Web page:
[DB-SIG] annotated 1.1 spec / feedback

M.-A. Lemburg mal@lemburg.com
Tue, 16 Mar 1999 10:13:06 +0100

James Northrup wrote:
> > The updated spec (1.1a8) is at:
> >
> >         http://starship.skyport.net/~lemburg/DatabaseAPI-1.1.html
> >
> > I've folded dbi into the module interface and added constructors
> > Date, Time and Timestamp (as well as corresponding type codes).
> > Note that only the constructor names are defined -- not whether
> > the result from calling these specifies a certain type or instance.
> >
> > Hmm. Maybe it'll be 2.0 after all... punting dbi, new
> > interfaces, different semantics...
> >
> reading through your 1.1a8 spec I have the following remarks hoping to offer in some convenience functions with the python time module:
> Where we have:
>           Date(year,month,day)
>                This function constructs an object holding a date value.
>           Time(hour,minute,second)
>                This function constructs an object holding a time value.
>           Timestamp(year,month,day,hour,minute,second)
>                This function constructs an object holding a time stamp value.
> Add:
> TimeStamp (string[, format])
> *** (time.strptime compatible)
>                This function constructs an object holding a time stamp value.
>     Parse a string representing a time according to a format. The format parameter uses the same directives as those used by time.strptime(); it defaults to
> "%a %b %d %H:%M:%S %Y" which matches the formatting returned by ctime().
> Add:
> TimeStamp (tuple)
> *** (time.mktime or time.asctime compatible)
>                This function constructs an object holding a time stamp value.
>     Its argument is the full 9-tuple (since the dst flag is needed -- pass -1 as the dst flag if it is unknown) which expresses the time in local time, not
> UTC.

Note that we'd need three different names for the above since
Python does do allow type inference.

> Add:
> gmtime (TimeStamp)
> *** (time.gmtime identical return)
>     Convert a TimeStamp to a time tuple in UTC in which the dst flag is always zero.
> Add:
> localtime (TimeStamp)
> *** (time.localtime identical return)
>      Converts to local time. The dst flag is set to 1 when DST applies to the given time.

All of the above are easily done using the existing mxDateTime
constructors. Why should we add them to the DB API specification ?
If a module writer were not to use mxDateTime then it would only make
things more complicated for him.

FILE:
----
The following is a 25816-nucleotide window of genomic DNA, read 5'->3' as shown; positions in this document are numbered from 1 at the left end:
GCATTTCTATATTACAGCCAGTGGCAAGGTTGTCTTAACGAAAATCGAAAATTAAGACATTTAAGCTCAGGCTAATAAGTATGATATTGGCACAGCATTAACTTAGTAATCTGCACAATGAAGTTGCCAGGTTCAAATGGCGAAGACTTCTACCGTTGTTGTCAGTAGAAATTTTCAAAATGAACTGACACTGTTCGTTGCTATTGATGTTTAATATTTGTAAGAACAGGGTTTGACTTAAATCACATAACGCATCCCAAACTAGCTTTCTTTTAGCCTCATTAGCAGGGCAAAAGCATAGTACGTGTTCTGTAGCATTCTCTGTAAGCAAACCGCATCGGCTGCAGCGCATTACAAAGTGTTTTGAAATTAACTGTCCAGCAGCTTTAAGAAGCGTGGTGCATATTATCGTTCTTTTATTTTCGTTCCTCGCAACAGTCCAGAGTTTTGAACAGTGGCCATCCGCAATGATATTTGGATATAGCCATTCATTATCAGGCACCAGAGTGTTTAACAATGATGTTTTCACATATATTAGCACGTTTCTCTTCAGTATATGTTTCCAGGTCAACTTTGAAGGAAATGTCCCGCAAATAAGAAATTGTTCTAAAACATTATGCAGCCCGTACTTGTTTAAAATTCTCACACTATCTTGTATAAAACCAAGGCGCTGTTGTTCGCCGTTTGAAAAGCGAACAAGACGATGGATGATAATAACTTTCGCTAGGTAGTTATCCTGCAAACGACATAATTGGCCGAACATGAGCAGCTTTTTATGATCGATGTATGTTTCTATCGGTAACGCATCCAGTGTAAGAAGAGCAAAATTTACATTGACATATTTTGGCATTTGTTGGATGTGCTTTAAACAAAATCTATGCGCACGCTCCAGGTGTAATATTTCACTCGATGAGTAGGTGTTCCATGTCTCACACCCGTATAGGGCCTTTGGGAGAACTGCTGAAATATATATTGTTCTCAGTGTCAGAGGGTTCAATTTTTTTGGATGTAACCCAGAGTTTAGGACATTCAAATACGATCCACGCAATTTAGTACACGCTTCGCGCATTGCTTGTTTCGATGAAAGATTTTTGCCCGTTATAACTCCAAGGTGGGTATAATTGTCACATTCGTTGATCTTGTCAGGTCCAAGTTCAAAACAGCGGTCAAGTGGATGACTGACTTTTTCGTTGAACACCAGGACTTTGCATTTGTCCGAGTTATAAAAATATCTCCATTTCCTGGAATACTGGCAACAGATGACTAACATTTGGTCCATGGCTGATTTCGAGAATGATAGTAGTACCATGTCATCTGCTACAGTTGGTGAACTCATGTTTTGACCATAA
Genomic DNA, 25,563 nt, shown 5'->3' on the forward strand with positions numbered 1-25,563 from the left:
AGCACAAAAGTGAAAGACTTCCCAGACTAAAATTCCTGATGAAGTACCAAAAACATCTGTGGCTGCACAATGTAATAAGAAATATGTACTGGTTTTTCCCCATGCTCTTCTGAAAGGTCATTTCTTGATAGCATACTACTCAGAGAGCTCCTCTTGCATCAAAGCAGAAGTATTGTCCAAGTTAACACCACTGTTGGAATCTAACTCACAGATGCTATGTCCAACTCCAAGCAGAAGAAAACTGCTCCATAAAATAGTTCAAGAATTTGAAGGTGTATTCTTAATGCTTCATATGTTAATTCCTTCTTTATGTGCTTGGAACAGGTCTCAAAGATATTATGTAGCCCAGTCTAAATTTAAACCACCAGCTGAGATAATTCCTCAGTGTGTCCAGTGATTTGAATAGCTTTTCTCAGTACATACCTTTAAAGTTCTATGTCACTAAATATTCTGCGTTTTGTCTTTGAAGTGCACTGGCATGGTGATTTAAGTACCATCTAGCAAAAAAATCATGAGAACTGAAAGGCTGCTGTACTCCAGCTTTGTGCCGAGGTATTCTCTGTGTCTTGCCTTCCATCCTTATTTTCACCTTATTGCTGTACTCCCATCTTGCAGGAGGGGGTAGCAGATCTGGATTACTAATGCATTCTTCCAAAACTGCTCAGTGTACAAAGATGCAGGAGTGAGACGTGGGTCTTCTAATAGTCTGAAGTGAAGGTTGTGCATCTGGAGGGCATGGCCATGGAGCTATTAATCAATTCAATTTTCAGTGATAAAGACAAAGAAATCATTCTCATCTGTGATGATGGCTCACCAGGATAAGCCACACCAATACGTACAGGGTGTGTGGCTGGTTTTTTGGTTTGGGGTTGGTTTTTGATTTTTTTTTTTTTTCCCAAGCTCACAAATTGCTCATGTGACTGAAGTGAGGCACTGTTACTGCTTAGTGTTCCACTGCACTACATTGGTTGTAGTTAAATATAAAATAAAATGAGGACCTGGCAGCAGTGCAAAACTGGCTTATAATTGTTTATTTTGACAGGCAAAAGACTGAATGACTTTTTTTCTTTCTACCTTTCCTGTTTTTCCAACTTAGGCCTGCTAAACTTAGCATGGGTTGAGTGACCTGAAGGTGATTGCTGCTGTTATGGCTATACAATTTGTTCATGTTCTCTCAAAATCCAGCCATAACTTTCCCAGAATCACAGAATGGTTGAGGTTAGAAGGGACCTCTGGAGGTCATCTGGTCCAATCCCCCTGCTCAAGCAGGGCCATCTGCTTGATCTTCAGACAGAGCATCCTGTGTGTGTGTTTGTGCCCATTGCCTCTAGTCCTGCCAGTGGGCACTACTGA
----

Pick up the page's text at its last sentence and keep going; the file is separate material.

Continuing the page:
> Retract:
> ***
> mxTime as an inherent piece of db-sig discussion.
> Use mxTime as is necesary for implemenation purposes, but keep the python learning curve slim and to the point.
> mxTime's presence should be escalated to the python kernel concerns (we want better time), however, this db-sig has become tangental and worrisome with no
> substantial core interface adherence in it's 1.0 incarnation.

I don't think we can convince Guido of adding mxDateTime to the
Python core. Still, installing that package is not any more
difficult than installing a typcial database interface. I don't
see a point in omitting useful software that is readily available
just because it does not belong to the language core.

> while DB-sig seems to have made a great case for a more reliable time library, that thread should be processed in a general-python-improvement sig.
> I see this SIG moving very swiftly towards an idealistic pinnacle.  I would like to contribute my 2 cents worth, I want a simple and direct DB interface
> class to adhere to.  I want to be able to teach a neophyte DBA who just learned SQL everything *except* OO syntactic sugar.  I want their experience with
> maintaining my python application to be as simple as looking up the python core api and modules and adding a new function call.
> furthermore, I want to see python have the full benefit of mxTime as a default transparent upgrade, and would love to help make this a reality.
> I'm doing significant amounts of multi-dbms python work presently and am in fact writing my own middle-interface drivers in lack of standardized
> conventions.  I would love to help push through something simple, solid, perhaps not idealistic, but at least published and distributed with working
> implementation rsn.

Agreed. The API should stay simple and an OO layer should be built
on top of it in Python; still, for a few things we'll have
to resort to objects for the interface specification simply because
it is the only way of providing vital information to the module.

Marc-Andre Lemburg                               Y2000: 290 days left
          : Python Pages >>> http://starship.skyport.net/~lemburg/  :